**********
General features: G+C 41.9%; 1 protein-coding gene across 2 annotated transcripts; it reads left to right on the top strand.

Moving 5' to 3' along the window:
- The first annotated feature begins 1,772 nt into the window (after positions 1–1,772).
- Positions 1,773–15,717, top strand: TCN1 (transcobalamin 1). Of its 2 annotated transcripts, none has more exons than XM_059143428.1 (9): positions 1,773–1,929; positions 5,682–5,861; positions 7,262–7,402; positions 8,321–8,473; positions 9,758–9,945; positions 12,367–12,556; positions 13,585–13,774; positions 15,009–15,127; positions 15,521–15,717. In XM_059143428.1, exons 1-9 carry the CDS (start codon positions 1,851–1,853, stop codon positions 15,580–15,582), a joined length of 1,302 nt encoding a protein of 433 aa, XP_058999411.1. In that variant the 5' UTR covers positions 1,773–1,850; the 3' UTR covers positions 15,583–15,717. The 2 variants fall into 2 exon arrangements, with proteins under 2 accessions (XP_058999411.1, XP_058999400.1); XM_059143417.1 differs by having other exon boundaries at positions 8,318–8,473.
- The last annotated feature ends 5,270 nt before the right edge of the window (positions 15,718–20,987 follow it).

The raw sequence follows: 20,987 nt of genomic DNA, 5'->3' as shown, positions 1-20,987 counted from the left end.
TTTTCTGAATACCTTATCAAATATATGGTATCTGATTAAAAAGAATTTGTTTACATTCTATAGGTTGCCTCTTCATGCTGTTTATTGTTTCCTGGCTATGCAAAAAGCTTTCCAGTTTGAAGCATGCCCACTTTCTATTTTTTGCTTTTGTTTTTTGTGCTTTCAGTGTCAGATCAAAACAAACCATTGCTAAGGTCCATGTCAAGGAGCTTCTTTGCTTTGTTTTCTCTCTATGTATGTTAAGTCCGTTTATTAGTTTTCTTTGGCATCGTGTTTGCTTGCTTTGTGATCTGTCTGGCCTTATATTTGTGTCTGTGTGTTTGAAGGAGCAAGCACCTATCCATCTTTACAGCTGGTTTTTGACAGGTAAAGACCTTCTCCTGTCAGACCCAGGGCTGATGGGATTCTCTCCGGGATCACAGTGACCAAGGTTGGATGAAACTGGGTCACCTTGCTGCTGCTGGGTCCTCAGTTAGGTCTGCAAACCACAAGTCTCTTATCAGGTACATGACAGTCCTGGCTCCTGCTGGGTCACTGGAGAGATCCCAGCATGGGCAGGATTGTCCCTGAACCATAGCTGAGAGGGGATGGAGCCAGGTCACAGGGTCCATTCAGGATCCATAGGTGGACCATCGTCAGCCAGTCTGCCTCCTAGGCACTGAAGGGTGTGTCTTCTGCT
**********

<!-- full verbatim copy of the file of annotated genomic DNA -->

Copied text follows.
General features: G+C 41.9%; 1 protein-coding gene across 2 annotated transcripts; it reads left to right on the top strand.

Moving 5' to 3' along the window:
- The first annotated feature begins 1,772 nt into the window (after positions 1–1,772).
- Positions 1,773–15,717, top strand: TCN1 (transcobalamin 1). Of its 2 annotated transcripts, none has more exons than XM_059143428.1 (9): positions 1,773–1,929; positions 5,682–5,861; positions 7,262–7,402; positions 8,321–8,473; positions 9,758–9,945; positions 12,367–12,556; positions 13,585–13,774; positions 15,009–15,127; positions 15,521–15,717. In XM_059143428.1, exons 1-9 carry the CDS (start codon positions 1,851–1,853, stop codon positions 15,580–15,582), a joined length of 1,302 nt encoding a protein of 433 aa, XP_058999411.1. In that variant the 5' UTR covers positions 1,773–1,850; the 3' UTR covers positions 15,583–15,717. The 2 variants fall into 2 exon arrangements, with proteins under 2 accessions (XP_058999411.1, XP_058999400.1); XM_059143417.1 differs by having other exon boundaries at positions 8,318–8,473.
- The last annotated feature ends 5,270 nt before the right edge of the window (positions 15,718–20,987 follow it).

The raw sequence follows: 20,987 nt of genomic DNA, 5'->3' as shown, positions 1-20,987 counted from the left end.
TTTTCTGAATACCTTATCAAATATATGGTATCTGATTAAAAAGAATTTGTTTACATTCTATAGGTTGCCTCTTCATGCTGTTTATTGTTTCCTGGCTATGCAAAAAGCTTTCCAGTTTGAAGCATGCCCACTTTCTATTTTTTGCTTTTGTTTTTTGTGCTTTCAGTGTCAGATCAAAACAAACCATTGCTAAGGTCCATGTCAAGGAGCTTCTTTGCTTTGTTTTCTCTCTATGTATGTTAAGTCCGTTTATTAGTTTTCTTTGGCATCGTGTTTGCTTGCTTTGTGATCTGTCTGGCCTTATATTTGTGTCTGTGTGTTTGAAGGAGCAAGCACCTATCCATCTTTACAGCTGGTTTTTGACAGGTAAAGACCTTCTCCTGTCAGACCCAGGGCTGATGGGATTCTCTCCGGGATCACAGTGACCAAGGTTGGATGAAACTGGGTCACCTTGCTGCTGCTGGGTCCTCAGTTAGGTCTGCAAACCACAAGTCTCTTATCAGGTACATGACAGTCCTGGCTCCTGCTGGGTCACTGGAGAGATCCCAGCATGGGCAGGATTGTCCCTGAACCATAGCTGAGAGGGGATGGAGCCAGGTCACAGGGTCCATTCAGGATCCATAGGTGGACCATCGTCAGCCAGTCTGCCTCCTAGGCACTGAAGGGTGTGTCTTCTGCT